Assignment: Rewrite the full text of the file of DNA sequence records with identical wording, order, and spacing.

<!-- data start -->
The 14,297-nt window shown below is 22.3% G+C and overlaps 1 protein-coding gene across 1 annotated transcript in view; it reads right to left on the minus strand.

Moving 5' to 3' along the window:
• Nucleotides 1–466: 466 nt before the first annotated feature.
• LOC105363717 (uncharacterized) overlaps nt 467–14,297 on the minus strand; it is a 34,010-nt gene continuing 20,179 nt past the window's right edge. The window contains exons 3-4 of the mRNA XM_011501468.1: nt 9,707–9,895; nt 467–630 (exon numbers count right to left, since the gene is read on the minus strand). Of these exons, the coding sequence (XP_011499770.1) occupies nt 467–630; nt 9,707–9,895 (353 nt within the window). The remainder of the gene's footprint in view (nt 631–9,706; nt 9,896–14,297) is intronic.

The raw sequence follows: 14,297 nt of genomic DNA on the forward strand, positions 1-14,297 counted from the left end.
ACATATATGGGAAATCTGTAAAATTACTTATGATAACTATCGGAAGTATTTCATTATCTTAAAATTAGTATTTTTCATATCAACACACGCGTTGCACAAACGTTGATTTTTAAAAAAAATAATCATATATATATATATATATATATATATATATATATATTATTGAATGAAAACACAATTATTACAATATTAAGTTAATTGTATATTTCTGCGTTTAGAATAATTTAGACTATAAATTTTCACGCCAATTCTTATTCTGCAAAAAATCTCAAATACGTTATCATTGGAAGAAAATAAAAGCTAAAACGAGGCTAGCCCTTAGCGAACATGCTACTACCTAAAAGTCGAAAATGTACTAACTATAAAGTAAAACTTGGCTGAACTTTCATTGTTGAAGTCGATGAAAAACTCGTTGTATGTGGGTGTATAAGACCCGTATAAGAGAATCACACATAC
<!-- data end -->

The 14,297-nt window shown below is 22.3% G+C and overlaps 1 protein-coding gene across 1 annotated transcript in view; it reads right to left on the minus strand.

Moving 5' to 3' along the window:
• Nucleotides 1–466: 466 nt before the first annotated feature.
• LOC105363717 (uncharacterized) overlaps nt 467–14,297 on the minus strand; it is a 34,010-nt gene continuing 20,179 nt past the window's right edge. The window contains exons 3-4 of the mRNA XM_011501468.1: nt 9,707–9,895; nt 467–630 (exon numbers count right to left, since the gene is read on the minus strand). Of these exons, the coding sequence (XP_011499770.1) occupies nt 467–630; nt 9,707–9,895 (353 nt within the window). The remainder of the gene's footprint in view (nt 631–9,706; nt 9,896–14,297) is intronic.

The raw sequence follows: 14,297 nt of genomic DNA on the forward strand, positions 1-14,297 counted from the left end.
ACATATATGGGAAATCTGTAAAATTACTTATGATAACTATCGGAAGTATTTCATTATCTTAAAATTAGTATTTTTCATATCAACACACGCGTTGCACAAACGTTGATTTTTAAAAAAAATAATCATATATATATATATATATATATATATATATATATATTATTGAATGAAAACACAATTATTACAATATTAAGTTAATTGTATATTTCTGCGTTTAGAATAATTTAGACTATAAATTTTCACGCCAATTCTTATTCTGCAAAAAATCTCAAATACGTTATCATTGGAAGAAAATAAAAGCTAAAACGAGGCTAGCCCTTAGCGAACATGCTACTACCTAAAAGTCGAAAATGTACTAACTATAAAGTAAAACTTGGCTGAACTTTCATTGTTGAAGTCGATGAAAAACTCGTTGTATGTGGGTGTATAAGACCCGTATAAGAGAATCACACATAC